For years, the concept of people having animals accompany them on a flight for ‘emotional support’ has been a thing.
However, when in 2017 Marlin Jackson needed 28 stitches after said ‘support’ dog lunged at his face and attacked, people began to realize that this maybe isn’t the amazing idea it once sounded.
Emotional support animals that lack the training to handle such an environment shouldn’t be allowed to take the same role as they once did – poor Mr. Jackson found that out the hard way. They even attack other service animals and can even bring an end to their careers helping people.
Animals are a great thing for emotional support, but they need to be managed in a way that makes them genuinely safe. Many people risk the safety of themselves and others will ill-disciplined animals that are boarding flights with them and causing havoc.
Emotional support animals are now available everywhere from the shops to restaurants, but they can be far more problematic than most people will realize. The vast majority of emotional support animals that manage to get in ahead of the no-animals-allowed signs are dogs.
However, it’s not uncommon for a dog to start biting, barking, or even attacking people in these confined and tight spaces. Indeed, dog-related incidents in airlines are on the rise.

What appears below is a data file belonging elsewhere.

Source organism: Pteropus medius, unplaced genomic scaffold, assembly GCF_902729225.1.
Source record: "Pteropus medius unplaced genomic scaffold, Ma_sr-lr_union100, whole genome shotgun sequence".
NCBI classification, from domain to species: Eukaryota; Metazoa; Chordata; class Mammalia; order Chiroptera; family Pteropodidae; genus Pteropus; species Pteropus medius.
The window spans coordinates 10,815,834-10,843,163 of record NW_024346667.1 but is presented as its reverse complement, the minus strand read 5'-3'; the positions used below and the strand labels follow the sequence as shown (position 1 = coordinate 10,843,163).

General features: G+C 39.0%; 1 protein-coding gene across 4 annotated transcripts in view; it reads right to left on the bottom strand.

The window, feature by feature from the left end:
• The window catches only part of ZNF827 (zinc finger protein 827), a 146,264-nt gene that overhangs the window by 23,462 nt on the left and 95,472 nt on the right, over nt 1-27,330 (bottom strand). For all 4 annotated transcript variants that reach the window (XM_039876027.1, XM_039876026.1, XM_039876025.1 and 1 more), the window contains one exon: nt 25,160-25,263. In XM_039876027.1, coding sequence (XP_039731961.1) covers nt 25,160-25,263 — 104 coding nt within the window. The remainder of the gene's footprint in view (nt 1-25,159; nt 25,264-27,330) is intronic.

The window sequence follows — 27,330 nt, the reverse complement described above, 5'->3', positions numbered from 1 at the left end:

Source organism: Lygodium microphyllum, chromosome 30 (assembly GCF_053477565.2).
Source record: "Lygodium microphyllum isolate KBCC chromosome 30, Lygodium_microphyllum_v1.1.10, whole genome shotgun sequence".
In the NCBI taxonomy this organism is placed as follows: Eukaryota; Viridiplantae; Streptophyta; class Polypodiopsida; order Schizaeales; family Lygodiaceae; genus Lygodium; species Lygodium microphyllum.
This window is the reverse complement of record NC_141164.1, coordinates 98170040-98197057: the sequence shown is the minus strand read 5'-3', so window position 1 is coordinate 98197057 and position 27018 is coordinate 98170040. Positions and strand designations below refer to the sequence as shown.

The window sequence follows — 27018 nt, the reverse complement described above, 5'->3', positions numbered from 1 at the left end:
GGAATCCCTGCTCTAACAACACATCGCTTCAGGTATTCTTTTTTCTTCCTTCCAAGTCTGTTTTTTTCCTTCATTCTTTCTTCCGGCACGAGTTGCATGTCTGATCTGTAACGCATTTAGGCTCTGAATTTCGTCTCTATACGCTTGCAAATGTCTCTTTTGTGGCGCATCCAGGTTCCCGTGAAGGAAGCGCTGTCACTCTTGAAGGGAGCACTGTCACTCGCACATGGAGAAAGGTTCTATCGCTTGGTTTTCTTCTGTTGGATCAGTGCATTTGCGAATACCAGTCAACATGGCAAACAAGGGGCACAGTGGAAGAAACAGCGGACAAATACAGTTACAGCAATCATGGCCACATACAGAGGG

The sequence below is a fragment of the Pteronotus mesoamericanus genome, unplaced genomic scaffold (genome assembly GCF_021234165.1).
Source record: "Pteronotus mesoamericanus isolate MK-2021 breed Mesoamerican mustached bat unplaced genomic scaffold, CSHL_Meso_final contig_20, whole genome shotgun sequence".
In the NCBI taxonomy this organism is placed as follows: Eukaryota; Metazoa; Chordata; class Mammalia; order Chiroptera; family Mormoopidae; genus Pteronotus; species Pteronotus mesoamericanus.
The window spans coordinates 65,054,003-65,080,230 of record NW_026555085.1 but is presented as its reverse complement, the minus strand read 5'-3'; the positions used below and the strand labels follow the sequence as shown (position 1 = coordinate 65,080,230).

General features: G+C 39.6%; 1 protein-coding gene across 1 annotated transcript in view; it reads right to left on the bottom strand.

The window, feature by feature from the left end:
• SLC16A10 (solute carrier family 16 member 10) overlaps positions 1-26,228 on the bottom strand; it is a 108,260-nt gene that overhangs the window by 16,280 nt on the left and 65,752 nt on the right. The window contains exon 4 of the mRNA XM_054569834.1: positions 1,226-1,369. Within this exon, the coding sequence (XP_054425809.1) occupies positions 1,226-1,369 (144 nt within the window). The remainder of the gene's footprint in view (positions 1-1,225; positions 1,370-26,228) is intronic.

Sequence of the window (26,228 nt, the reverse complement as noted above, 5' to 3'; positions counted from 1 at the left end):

The problem is two-fold. One, these dogs are causing problems for people in locations that they really have no right to be. Two, these dogs actually put needless pressure on people who actually do need their dog such as people who need guide dogs or have trained emotional support animals.
With the laws around what is and is not an emotional support animal being increasingly confusing and blurred, many people struggle with the laws.
In fact, many times the people making the decision about consistency and who is and is not allowed in aren’t even qualified to be making such a choice.
While some countries make it clear what can and cannot be seen as an emotional support animal, other countries – like the USA – are a touch more blurred in what they allow.
According to the Americans with Disabilities Act, you can have a service dog with you so long as you have physical, sensory, psychiatric, or mental issues. However, these doggos need to be trained in a way that allows them to actually help the individual.
Many of these dogs, though, are simply not in that position – hence why you end up with situations like Mr. Jackson.
The time has finally arrived for change to come, though. Stringent regulations are being taken to the Department of Justice, with the Department of Transport opening up a public comment period of 60-days from the 5th February 2020.
This would mean that emotional support animals would once again be registered as pets, and this would mean that only service dogs would be allowed to have free cabin access.
This is very important and could put an end to a variety of incidents that have taken place in the last few years regarding ‘emotional support’ animals not having the emotional maturity to handle their present situation.
While this will surely drag on for years to come, it’s safe to say that change is needed. With the needless increase in aviation incidents involving what are essentially pets, it’s time for a change.